Utah woman adopted as baby faces deportation to India, despite no connections there
She was ordered to pay $300 in restitution, plus $1,055 in court fees, and placed on probation and received a five year suspended prison sentence. Smith said she has repaid most of the money, with part of that debt suspended while her immigration case is pending.
After her felony conviction she went in and out of jail for failing to comply with probation, which included completing drug treatment programs, not using drugs and not associating with those who use drugs.
It was during one of those stays in jail in October 2007 that she came to the attention of ICE agents at the Salt Lake County Jail. She said she spent most of 2008 in ICE detention and she is now out of ICE custody and awaiting the outcome of her deportation order issued in February 2010.
Smith said Shepherd is currently unable to work and is relying on the help of friends to live. Smith wouldn't disclose too much about her living situation but said she is not in hiding.
"She's got herself in a fix because of her behavior, but on the other hand, the world has dealt her a bad hand with people, which a child should be able to count on," Smith said. "Adults, government, adoption agencies ... She fell between the cracks."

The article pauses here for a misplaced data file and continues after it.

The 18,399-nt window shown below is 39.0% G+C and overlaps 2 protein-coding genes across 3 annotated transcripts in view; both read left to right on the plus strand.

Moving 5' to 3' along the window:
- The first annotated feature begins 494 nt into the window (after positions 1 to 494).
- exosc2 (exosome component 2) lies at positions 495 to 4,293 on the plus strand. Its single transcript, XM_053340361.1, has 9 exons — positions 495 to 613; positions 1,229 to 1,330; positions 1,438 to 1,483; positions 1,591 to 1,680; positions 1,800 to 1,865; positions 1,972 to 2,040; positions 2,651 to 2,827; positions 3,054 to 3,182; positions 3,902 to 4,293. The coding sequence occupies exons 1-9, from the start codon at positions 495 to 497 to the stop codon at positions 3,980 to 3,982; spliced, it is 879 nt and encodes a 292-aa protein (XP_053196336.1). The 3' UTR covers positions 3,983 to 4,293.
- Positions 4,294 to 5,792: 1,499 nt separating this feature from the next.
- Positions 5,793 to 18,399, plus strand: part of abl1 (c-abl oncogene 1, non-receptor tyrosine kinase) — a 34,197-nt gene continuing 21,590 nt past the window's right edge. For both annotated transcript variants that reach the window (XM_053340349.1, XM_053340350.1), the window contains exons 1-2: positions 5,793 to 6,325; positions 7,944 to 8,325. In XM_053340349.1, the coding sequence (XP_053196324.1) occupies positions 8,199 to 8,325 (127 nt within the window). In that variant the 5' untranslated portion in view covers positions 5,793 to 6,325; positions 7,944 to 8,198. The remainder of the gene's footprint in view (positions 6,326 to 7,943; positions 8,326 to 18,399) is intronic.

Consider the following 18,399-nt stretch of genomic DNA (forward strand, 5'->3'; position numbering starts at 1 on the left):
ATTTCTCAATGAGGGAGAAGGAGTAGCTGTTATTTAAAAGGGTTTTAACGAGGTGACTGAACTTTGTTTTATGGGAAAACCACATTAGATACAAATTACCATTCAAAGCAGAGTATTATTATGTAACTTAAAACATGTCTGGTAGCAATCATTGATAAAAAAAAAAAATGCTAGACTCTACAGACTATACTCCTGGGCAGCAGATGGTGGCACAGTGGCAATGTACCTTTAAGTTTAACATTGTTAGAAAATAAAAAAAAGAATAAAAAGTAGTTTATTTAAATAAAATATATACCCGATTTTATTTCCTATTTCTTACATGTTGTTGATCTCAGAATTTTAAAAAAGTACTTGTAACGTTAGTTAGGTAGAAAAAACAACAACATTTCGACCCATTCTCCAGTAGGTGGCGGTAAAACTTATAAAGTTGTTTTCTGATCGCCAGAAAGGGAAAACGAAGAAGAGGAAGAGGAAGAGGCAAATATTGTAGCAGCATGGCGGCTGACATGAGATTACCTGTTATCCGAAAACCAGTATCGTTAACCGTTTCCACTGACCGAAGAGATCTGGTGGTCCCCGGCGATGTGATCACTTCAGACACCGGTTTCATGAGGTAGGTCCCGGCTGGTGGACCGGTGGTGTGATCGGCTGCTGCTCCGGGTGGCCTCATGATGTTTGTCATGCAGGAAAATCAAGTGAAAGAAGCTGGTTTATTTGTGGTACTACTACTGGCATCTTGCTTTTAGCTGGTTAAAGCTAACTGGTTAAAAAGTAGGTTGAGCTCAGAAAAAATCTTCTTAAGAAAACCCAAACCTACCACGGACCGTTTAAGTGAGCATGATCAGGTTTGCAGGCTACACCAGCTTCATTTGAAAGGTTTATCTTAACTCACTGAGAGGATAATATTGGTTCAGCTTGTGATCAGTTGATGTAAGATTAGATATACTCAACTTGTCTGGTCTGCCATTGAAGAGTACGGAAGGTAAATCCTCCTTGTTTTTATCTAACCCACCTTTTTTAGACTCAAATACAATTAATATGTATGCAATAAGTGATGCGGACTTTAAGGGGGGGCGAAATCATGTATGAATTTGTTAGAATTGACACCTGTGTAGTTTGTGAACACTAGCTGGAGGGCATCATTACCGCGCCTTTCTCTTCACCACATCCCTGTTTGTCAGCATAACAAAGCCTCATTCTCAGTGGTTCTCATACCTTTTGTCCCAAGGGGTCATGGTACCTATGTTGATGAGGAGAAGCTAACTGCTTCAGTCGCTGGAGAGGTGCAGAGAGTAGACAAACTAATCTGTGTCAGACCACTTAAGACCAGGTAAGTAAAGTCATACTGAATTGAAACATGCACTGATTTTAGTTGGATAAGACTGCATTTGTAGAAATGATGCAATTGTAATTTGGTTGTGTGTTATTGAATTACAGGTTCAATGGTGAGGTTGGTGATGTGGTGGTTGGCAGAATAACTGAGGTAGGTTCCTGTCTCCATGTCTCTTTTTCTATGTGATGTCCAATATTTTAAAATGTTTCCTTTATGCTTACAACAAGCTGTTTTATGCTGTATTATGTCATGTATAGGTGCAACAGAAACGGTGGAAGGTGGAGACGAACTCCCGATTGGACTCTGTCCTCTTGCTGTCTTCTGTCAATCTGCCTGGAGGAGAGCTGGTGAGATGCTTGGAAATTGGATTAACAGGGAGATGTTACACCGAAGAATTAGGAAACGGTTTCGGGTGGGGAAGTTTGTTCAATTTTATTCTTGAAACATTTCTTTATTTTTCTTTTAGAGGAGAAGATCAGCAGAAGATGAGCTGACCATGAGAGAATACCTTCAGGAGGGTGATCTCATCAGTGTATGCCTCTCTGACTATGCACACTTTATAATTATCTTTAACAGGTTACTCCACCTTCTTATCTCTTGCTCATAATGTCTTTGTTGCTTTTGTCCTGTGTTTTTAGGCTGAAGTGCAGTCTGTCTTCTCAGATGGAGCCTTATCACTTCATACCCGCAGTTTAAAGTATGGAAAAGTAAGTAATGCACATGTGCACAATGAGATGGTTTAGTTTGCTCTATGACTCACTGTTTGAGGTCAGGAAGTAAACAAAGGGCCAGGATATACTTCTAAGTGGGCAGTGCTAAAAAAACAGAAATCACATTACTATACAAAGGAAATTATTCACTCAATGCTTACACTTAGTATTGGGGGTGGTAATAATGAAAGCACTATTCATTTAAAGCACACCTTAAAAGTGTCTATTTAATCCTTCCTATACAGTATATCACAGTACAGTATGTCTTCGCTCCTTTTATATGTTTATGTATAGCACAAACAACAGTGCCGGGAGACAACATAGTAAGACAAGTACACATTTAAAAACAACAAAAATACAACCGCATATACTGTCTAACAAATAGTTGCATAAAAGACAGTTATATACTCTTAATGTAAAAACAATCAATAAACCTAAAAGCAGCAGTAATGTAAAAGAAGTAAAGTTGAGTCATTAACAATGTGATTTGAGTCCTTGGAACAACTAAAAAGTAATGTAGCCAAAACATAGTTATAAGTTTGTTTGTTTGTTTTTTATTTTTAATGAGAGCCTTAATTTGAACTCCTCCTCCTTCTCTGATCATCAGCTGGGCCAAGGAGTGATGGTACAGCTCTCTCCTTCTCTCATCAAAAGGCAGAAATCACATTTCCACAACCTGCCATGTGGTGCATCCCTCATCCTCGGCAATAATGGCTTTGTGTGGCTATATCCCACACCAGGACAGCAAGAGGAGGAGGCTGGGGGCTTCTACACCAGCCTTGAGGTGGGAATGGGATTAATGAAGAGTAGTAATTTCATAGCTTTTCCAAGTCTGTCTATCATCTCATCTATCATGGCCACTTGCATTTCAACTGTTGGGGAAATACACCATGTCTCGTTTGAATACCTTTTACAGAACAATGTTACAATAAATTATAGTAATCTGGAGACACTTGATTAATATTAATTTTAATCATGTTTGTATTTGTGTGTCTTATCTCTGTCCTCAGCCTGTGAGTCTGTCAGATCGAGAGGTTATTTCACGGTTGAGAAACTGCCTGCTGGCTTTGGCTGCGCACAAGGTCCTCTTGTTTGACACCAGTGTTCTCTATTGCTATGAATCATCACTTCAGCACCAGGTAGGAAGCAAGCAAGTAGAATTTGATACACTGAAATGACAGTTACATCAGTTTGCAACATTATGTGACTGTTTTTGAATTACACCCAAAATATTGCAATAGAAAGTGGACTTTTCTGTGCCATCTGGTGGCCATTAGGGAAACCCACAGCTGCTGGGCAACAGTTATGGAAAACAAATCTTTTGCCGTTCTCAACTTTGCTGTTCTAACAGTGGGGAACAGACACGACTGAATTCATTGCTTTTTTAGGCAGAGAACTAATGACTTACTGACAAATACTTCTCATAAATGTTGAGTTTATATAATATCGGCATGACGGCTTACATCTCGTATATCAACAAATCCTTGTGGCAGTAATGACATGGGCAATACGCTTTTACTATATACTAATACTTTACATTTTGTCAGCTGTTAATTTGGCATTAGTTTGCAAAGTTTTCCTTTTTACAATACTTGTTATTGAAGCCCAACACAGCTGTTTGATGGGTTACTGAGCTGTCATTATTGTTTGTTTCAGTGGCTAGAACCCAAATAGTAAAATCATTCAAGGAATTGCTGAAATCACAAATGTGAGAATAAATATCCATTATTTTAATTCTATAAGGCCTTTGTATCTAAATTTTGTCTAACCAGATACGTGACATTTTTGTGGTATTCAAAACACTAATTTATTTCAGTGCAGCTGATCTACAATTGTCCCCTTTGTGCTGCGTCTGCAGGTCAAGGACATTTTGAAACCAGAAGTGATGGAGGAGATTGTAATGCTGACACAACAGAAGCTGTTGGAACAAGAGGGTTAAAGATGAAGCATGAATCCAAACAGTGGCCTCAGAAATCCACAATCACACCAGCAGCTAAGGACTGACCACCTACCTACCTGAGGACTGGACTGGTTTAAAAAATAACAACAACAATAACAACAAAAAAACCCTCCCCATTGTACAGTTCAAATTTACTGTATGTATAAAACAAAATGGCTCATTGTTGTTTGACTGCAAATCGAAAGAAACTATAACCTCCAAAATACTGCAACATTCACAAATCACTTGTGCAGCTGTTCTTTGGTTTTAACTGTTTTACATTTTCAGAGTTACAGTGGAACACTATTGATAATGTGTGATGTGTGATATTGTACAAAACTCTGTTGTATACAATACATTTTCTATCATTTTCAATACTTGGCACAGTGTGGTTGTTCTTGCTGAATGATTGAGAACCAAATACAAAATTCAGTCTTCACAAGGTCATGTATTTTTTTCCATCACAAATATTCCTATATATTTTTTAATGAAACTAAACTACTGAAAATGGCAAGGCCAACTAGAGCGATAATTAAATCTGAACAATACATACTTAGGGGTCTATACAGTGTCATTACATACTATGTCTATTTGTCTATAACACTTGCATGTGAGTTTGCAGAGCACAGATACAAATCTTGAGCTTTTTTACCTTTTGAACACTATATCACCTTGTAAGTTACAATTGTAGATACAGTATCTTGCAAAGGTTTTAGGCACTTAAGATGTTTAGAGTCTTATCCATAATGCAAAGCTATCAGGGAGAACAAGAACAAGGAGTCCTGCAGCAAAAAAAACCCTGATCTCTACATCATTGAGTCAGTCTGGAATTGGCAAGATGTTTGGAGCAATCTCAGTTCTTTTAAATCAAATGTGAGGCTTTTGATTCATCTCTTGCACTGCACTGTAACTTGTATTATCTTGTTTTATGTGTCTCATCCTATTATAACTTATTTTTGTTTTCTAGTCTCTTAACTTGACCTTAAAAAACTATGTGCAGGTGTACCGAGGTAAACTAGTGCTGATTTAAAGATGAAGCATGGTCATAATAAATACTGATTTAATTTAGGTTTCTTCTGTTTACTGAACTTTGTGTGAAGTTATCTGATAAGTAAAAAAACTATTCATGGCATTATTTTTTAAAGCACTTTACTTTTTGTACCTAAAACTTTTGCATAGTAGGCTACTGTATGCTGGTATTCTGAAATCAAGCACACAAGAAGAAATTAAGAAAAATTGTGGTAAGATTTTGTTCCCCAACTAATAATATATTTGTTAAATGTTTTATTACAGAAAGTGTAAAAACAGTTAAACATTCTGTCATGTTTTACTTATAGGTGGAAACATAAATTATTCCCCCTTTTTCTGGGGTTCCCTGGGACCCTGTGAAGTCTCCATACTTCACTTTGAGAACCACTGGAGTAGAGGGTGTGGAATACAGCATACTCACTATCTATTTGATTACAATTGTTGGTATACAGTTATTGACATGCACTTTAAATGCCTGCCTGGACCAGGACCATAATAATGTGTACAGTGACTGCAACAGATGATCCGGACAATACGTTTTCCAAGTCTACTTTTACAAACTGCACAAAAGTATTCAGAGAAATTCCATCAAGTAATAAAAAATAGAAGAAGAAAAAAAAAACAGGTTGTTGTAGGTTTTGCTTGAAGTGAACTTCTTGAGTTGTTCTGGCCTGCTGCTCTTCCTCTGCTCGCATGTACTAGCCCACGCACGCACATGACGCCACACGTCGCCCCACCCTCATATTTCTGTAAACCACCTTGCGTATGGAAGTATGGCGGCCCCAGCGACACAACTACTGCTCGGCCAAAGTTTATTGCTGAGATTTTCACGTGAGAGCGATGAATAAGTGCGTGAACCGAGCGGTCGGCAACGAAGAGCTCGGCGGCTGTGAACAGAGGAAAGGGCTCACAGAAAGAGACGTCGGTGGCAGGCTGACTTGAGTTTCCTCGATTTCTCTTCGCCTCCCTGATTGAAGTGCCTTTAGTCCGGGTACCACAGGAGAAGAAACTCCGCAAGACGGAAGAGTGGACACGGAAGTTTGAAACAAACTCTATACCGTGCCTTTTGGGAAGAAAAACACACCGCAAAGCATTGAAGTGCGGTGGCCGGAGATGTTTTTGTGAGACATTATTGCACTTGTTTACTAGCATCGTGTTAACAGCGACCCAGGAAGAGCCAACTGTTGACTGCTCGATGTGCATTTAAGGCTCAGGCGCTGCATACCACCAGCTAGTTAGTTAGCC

Congress passed a law granting automatic citizenship to foreign adopted children, but it applied to those who were under 18 on February, 27, 2001, when it took effect. Shepherd, born on April 1, 1982, is 11 months too old to qualify, the courts ruled in declaring her an "alien."
"There are thousands of people who were internationally adopted and aren't U.S. citizens," said Chuck Johnson, spokesman for the Washington-based National Council For Adoption. "They're finding out that they don't have it (citizenship) when they apply for scholarships, passports, the military, or in tragic cases, they have committed a crime, they're considered an immigrant and they're deported.'"
Efforts are under way to lobby Congress for a law granting citizenship to those adopted by Americans in other countries possibly as far back to the 1940s when such adoptions became popular, Johnson said. "People don't associate foreign country adoption with immigration. For law abiding citizens and minors, it's a non-issue."
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